Asian stock markets posted sharp gains Sept. 19 as investors grew more confident that stepped-up government efforts to contain the damage caused by the U.S. credit crunch would be effective. Japan's benchmark Nikkei index was up 3.8%, Hong Kong's Hang Seng 9.6% and the Shanghai stock index shot up 9.5%, recovering some of the steep losses suffered earlier in the week.
Sentiment was boosted by a 3.9% jump in the Dow Jones Industrial Average and by reports that the U.S. Treasury Department and Federal Reserve are discussing a massive plan to purchase soured mortgages from American financial institutions. Treasury Secretary Henry Paulson said after a late-night meeting in Washington that the plan, the details of which are still being worked out, is "aimed right at the heart of this problem." Markets also got a boost from the Sept. 18 announcement that the world's major central banks would inject $180 billion into global financial markets.
At the same time, Asian governments are beginning to independently take direct action to stabilize their reeling stock markets. China on Sept. 18 said it would waive government taxes on some share transactions to stimulate trading. Chinese government agencies are also trying to put a floor under the market by purchasing shares in publicly listed Chinese companies. Meanwhile, Taiwan's government indicated that a state-controlled fund would be willing to shore up Taiwan company stocks via share purchases.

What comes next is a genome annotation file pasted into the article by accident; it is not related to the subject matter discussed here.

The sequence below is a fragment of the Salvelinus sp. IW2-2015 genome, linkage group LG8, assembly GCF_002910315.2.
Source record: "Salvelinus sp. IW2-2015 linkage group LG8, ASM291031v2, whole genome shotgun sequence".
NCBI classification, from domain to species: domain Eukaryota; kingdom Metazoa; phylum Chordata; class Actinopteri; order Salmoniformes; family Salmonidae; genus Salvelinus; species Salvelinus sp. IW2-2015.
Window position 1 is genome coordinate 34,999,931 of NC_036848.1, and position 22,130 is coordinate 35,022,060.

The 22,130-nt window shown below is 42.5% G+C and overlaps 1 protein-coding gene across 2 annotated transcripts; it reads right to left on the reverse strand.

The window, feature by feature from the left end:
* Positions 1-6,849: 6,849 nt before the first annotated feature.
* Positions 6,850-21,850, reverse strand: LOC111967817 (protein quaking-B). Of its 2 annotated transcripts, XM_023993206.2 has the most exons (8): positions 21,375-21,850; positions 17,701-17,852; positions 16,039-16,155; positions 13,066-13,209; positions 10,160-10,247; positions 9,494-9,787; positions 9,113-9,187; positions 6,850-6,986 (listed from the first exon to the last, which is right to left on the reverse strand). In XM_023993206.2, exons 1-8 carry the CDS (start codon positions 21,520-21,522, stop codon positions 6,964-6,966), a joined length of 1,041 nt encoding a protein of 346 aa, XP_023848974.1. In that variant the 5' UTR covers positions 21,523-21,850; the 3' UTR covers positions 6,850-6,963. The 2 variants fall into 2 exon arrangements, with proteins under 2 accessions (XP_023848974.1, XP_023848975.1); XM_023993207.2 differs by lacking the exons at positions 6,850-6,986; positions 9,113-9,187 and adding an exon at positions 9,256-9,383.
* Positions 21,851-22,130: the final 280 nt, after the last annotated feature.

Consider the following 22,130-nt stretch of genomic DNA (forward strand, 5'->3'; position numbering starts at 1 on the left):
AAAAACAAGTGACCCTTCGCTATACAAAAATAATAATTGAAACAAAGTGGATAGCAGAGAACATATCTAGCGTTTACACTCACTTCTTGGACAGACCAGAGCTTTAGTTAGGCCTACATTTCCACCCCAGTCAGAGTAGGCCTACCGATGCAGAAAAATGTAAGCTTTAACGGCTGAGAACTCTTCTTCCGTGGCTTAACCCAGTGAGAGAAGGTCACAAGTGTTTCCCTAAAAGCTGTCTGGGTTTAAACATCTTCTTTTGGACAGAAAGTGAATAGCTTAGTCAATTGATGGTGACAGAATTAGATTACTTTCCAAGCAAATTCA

The moves will boost confidence in the short term, but investors remain jittery, says Tai Hui, regional head of economic research for Standard Chartered Bank in Singapore. "It's not that the financial turmoil is getting any better," he says.
The big Sept. 19 gains were driven to some extent by bargain hunting. After tumbling about 45% from highs reached late last year, Asian stocks now trade at roughly 10 times 2008 earnings which means they're relatively cheap. Although Asia's economic growth is expected to slow over the next 12 months, the region's financial systems and economies are still fundamentally sound, analysts say. Banks in Asia haven't experienced the dangerous losses on property and mortgages that are devastating their U.S. counterparts. To some, like Hugh Young, managing director at Aberdeen Asset Management Asia in Singapore, the sell-off is providing a buying opportunity. Young's been trolling the markets for solid blue chips and conservative banks with strong balance sheets. "Now's the time to be buying slowly," he says. "If people are selling because they need the cash, that's what we like."
However, analysts warn that the markets aren't immune from further bad news and the uncertainty level is still high. Goldman Sachs in a note to investors this week said that Asian stocks are "getting interestingly cheap" but analysts "certainly do not pretend to have any real clarity on the near-term market outlook." The investment bank said "for now, most investors in Asia will continue to focus more on cutting risk and hedging positions rather than putting on substantial new risk." The wild ride in Asian markets isn't over.